More than 200 civil society groups today sent a letter to each of the 27 EU fisheries ministers, urging them to support the European Parliament’s aim to end overfishing by 2015.
The European Parliament and Council recently entered the final negotiations (trilogues) on the reform of the Common Fisheries Policy (CFP). One of the institutions is now under more pressure from NGOs than the other.
“Two hundred & seventeen civil society groups have reminded ministers that ending overfishing is a legal obligation for the EU and that it makes economic, social, and environmental sense. We are calling on EU fisheries ministers to follow the example of Australia, New Zealand, and the United States and agree to a policy that will allow fish stocks to recover to sustainable levels without delay,” said Uta Bellion of Pew and OCEAN2012, two of the organisations that signed the letter.
Support the EP
In the letter, NGOs urge ministers to support the European Parliament’s aim to restore fish stocks by 2020 and end overfishing by 2015.
“Without such an ambitious yet achievable objective for the recovery of fish stocks the CFP is a policy without purpose. We deeply deplore that Council rejected such a goal in its General Approach,” they write.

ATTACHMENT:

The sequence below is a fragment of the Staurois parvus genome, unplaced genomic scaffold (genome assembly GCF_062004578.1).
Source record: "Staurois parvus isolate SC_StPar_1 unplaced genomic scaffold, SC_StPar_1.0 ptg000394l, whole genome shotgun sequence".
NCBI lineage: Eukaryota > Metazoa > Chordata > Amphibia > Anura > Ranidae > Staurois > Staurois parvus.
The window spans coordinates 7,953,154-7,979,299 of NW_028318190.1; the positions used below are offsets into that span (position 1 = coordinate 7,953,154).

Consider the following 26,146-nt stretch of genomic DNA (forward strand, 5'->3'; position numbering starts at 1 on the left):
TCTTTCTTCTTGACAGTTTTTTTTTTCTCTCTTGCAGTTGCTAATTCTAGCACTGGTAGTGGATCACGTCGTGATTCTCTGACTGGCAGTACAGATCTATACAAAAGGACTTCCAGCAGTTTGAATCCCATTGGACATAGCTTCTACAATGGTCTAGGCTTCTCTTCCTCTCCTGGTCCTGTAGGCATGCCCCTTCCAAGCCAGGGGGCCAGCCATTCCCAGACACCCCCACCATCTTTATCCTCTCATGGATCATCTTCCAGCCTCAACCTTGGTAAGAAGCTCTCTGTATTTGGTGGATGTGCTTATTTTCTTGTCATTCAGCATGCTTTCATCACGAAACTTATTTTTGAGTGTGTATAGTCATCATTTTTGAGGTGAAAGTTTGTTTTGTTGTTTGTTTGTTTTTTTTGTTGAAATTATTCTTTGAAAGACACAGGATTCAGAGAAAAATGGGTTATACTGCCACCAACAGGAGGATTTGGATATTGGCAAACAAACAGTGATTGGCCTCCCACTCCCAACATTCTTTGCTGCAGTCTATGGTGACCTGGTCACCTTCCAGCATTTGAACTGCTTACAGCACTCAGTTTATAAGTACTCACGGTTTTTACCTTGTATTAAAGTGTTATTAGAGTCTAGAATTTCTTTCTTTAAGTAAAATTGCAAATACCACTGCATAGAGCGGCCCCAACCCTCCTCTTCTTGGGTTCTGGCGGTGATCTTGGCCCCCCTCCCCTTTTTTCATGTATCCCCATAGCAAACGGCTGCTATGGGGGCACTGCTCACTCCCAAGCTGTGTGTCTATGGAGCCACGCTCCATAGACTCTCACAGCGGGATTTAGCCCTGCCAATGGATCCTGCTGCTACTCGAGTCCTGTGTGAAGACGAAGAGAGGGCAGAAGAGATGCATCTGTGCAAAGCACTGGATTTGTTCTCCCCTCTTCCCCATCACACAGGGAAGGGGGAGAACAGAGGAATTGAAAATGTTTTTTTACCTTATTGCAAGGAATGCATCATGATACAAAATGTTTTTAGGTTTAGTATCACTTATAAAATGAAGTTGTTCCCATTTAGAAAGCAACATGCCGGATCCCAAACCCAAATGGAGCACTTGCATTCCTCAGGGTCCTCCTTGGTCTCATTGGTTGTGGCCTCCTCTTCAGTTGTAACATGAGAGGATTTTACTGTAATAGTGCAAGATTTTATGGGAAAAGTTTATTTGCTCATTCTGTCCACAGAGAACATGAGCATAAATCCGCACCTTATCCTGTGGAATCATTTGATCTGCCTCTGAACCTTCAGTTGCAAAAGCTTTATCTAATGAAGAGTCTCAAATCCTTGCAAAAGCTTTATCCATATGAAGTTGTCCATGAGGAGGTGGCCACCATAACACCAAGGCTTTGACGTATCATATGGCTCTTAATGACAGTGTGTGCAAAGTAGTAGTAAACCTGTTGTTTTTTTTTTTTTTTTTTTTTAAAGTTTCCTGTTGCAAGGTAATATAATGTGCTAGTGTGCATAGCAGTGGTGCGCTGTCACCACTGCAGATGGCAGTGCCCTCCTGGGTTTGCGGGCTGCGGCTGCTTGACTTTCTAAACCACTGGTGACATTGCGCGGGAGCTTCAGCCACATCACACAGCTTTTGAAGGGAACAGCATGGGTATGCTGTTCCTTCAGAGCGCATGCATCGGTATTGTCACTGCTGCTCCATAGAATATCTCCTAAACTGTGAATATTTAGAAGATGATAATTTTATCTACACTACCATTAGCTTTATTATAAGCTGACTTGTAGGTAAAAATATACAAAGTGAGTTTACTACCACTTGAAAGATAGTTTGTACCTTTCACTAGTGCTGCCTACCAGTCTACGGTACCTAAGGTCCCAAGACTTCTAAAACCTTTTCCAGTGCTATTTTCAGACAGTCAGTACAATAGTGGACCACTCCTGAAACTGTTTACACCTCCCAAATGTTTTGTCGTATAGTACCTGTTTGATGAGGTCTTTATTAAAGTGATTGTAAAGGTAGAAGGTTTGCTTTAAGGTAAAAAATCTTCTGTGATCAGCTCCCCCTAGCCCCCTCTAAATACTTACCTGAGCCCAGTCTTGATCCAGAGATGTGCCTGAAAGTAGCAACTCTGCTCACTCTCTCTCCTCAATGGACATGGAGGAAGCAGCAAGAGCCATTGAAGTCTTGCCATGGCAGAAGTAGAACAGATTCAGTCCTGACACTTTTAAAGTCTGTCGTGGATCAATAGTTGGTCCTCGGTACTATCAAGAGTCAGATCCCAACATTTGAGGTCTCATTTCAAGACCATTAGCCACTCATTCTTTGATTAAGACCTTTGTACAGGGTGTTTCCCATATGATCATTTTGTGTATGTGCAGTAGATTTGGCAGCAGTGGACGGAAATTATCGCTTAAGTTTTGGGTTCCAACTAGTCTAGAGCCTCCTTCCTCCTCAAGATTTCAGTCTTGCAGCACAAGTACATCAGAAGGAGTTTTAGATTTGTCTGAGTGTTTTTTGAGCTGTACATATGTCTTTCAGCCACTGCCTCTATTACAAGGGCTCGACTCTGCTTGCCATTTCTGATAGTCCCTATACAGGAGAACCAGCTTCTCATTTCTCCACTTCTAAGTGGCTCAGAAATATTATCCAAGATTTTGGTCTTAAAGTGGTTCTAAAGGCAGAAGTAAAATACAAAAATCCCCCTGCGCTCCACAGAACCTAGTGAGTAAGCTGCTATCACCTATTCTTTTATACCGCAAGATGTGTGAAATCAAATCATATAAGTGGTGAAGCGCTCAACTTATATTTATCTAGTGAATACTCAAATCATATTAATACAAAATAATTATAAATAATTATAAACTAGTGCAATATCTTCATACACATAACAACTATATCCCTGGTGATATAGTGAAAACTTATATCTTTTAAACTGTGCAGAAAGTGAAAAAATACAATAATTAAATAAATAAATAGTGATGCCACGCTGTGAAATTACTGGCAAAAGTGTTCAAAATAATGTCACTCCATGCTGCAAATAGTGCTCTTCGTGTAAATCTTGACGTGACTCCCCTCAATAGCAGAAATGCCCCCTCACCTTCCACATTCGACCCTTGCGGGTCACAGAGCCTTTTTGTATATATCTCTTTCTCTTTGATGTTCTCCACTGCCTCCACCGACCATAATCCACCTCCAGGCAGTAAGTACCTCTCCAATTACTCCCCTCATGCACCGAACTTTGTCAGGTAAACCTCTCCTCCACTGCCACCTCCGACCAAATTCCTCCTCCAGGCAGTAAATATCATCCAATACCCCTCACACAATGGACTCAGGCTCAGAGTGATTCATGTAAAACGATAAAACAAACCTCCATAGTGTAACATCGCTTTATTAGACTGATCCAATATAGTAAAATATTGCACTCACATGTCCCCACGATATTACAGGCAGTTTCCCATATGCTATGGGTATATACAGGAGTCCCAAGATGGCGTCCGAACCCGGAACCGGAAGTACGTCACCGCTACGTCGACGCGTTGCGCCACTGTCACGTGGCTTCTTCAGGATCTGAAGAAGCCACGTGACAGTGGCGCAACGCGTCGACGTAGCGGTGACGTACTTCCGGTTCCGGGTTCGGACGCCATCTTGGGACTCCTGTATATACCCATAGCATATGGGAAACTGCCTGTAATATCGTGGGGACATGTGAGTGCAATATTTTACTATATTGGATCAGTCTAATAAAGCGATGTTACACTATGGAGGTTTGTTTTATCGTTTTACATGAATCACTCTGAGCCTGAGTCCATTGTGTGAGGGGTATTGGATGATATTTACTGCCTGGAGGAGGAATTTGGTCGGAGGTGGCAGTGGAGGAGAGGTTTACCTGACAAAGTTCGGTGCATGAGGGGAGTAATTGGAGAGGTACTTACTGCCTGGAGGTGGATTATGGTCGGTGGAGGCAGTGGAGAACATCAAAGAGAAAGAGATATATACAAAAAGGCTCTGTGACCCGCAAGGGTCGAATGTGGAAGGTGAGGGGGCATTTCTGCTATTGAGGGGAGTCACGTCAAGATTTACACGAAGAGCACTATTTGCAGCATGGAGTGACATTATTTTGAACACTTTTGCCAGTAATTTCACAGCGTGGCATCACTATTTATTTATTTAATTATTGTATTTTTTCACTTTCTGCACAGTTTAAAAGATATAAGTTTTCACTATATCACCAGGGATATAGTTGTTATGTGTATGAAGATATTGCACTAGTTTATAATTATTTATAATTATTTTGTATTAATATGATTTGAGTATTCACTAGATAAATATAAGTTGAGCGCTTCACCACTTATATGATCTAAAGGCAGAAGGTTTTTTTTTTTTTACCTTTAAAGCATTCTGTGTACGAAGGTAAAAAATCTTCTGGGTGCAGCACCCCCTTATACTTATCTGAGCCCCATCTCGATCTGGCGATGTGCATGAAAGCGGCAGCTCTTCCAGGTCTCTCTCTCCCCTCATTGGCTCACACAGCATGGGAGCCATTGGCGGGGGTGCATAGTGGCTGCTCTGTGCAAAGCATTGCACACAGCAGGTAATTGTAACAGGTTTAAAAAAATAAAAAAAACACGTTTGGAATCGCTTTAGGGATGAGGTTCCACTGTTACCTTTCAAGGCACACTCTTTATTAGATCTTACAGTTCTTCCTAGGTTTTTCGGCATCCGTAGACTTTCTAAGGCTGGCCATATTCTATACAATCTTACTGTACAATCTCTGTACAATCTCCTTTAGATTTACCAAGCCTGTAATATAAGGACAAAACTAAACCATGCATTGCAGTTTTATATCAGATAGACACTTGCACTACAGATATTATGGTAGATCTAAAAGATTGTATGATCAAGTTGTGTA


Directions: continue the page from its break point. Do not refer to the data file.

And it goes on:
The organisations signing the letter include international organisations such as Greenpeace and Fish Fight, but also smaller environmental NGOs, restaurants and other groups from 28 countries.
Not the only letter
This is not the only letter circulating regarding the fisheries reform.
The European fishing industry organisation Europêche is critical to the European Parliament’s position and has previously circulated their position to European politicians.
Governments also do lobbying of their own. The Swedish environment minister recently sent a letter to other European environment ministers making a plea for sustainable CFP reform.